Parallel Programming with Operation and OperationQueue in Swift

Simultaneous Operations

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Photo by Sharon McCutcheon on Unsplash

You might have read my previous article on GCD, and want to explore the higher-level tools at your disposal in Swift.

You might want a deep-five into those higher-level tools. If you do, this is the article for you!

Welcome to the article!

Difficulty: Beginner | Easy | Normal | Challenging
This article has been developed using Xcode 11.5, and Swift 5.2.4

Prerequisites:

Terminology

Queue: A data structure in which elements are removed in the same order in which they were entered Operation: A class representing a single task. As an abstract class you should subclass it, or us NSInvocationOperation or BlockOperation to perform the task. Operations are performed one time and cannot be executed again. OperationQueue: A priority queue that regulates the order of operations

The theory

Operation is usually subclassed in order to complete a specific task.

Each operation is in one of several possible states

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Pending when an operation is added to an OperationQueue is is in a pending state, waiting for preconditions. Ready once the preconditions are fulfulled, an operation is ready. If there is an open space on the OperationQueue the Operation will execure (move to the next state) Executing this state represents that the Operation is running Finished this state represents that the Operation has been completed, and should be removed from the OperationQueue. Cancelled If an Operation has been cancelled it should stop execution, discard all conditions and enter the finished state.

An operation can always be be cancelled — so long as it is not finished (or has already been cancelled, obvs.). The only way to remove an Operation from the OperationQueue is by entering the finished state.

Concurrency in operations

Operations can be Concurrent or Non-concurrent.

Concurrent operations can perform their work on different threads so we assume the responsibility for moving the Operation between the Ready, Executing and Finished states.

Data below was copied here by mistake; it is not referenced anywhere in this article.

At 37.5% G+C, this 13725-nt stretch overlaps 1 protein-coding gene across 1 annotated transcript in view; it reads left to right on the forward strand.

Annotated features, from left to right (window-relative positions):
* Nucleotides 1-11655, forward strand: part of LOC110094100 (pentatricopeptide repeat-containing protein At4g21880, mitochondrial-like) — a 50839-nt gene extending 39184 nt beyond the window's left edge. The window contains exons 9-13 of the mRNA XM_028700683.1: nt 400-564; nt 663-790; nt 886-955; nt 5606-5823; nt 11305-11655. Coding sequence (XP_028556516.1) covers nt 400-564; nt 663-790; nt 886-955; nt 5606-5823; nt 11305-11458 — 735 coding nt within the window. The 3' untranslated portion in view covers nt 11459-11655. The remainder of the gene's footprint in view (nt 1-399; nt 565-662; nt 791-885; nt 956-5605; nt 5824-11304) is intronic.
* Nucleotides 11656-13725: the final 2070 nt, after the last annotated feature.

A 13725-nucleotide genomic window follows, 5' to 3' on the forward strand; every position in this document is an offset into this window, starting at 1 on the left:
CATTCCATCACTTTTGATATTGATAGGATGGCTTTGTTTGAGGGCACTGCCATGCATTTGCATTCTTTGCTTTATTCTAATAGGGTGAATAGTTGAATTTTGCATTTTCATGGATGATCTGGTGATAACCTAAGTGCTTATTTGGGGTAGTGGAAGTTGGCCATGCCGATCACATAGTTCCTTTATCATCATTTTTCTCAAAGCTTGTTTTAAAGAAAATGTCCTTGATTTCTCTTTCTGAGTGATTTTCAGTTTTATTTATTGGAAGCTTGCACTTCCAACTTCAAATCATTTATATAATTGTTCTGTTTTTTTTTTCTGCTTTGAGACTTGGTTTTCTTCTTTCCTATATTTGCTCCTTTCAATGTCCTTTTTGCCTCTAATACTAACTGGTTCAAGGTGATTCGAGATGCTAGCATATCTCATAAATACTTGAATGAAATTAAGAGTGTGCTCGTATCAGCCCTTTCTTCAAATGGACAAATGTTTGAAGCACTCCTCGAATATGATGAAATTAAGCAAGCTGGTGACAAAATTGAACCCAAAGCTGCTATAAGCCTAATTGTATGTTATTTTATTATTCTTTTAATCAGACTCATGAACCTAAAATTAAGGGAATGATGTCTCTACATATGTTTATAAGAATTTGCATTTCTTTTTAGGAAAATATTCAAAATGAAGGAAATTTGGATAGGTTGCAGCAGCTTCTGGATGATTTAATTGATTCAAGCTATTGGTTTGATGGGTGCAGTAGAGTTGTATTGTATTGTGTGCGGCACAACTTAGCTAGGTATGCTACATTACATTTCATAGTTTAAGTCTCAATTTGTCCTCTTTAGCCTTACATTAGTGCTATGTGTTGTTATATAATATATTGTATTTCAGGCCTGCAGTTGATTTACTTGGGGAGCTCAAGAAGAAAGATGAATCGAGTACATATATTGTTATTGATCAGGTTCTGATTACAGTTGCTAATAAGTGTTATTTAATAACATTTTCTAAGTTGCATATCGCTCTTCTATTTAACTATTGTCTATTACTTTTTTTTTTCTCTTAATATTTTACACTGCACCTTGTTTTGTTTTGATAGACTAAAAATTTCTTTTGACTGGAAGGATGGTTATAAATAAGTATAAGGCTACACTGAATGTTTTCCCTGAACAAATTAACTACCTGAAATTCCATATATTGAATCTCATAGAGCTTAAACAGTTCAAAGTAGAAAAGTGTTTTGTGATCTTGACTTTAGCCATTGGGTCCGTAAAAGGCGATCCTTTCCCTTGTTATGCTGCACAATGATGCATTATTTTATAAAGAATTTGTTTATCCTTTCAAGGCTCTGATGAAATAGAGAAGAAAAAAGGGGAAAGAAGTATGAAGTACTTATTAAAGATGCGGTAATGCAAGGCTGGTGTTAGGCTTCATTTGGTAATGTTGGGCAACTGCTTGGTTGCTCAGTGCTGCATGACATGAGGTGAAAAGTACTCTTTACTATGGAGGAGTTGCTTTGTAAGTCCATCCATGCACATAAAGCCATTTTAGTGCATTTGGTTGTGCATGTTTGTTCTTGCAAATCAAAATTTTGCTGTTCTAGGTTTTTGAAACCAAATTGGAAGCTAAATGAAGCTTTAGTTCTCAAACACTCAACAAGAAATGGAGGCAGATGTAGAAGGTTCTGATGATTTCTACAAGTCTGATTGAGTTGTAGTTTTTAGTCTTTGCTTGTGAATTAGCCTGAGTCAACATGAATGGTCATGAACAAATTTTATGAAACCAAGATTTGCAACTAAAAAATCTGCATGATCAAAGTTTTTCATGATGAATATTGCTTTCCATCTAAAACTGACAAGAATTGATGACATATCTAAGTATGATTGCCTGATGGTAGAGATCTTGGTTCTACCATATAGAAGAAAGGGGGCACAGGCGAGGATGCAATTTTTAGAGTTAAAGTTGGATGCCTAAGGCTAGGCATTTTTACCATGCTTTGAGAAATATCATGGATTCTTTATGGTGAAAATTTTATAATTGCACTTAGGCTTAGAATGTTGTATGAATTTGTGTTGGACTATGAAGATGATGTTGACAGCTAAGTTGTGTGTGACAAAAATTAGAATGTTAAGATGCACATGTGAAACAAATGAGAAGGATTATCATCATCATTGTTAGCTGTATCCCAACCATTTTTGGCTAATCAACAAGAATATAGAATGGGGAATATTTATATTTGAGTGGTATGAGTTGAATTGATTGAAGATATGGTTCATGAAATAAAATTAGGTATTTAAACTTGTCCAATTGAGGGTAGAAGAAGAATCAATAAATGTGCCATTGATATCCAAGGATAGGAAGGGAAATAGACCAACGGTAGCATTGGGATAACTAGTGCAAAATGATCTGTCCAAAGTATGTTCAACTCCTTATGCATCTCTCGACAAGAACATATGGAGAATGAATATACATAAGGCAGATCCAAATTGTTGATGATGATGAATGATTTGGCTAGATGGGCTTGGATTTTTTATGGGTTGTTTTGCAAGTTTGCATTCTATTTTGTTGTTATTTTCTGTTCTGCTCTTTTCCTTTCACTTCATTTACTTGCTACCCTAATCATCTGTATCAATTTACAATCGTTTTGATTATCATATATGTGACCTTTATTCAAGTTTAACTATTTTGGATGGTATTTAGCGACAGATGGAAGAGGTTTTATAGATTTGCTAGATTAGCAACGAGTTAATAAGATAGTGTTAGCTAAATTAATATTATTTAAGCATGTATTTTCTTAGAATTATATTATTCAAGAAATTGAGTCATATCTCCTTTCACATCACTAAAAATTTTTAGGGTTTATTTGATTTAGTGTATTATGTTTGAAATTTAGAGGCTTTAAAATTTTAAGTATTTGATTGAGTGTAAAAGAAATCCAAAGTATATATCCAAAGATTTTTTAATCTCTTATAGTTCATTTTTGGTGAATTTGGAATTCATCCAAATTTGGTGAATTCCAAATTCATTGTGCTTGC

Non-concurrent operations perform their work on the same thread and when the main method returns the operation is moved into the Finished state.

If you need to execute operations in a particular order (for example downloading JSON and then decoding it) this can be set up as a dependent operation. There can (of course) be more than one dependent operation, and an operation object with dependencies will not be executed until all of it’s dependent operations have finished executing.

Remember one thing though — If an operation is cancelled then it is still marked as finished — therefore this has some impact on error tracking and error handling.

It is possible to execute operations manually by calling the start() function. Apple say that care must be taken to make sure that the operation is in the ready state before doing this - at risk of a runtime exception (and this can be checked with the isReady property).

The minimal example!

Here we are going to create the minimal example for Operation and OperationQueue. What is that example going to be? I'm goint to make a Hello, World! example that will make this as simple as possible.

At last! Let’s get started!

Instead of subclassing operation we can use BlockOperation to manage the concurrent execution of blocks. Concurrent? That means operations running in the same time-space as each other. A diagram?

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Using a custom operation

You should check if the operation has been cencelled before doing any work, and handily we have an isCancelled property, which can be checked as we enter the main function. Here is the minimal example:

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Here we are subclassing Operation, and when we initialize the class we set a property for a stringToPrint. When the Operation is called from the OperationQueue the main() function is called which checks to see if the operation is cancelled, and if it sn't print the message "Hello, World!". Incidently, before adding this printOperation to the queue I've added a completionBlock that prints a Done! message when we've finished.

We can check that the cancelling mechianism works by cancelling the operation before adding it to the queue using printOperation.cancel(), which sets the isCancelled boolean to true.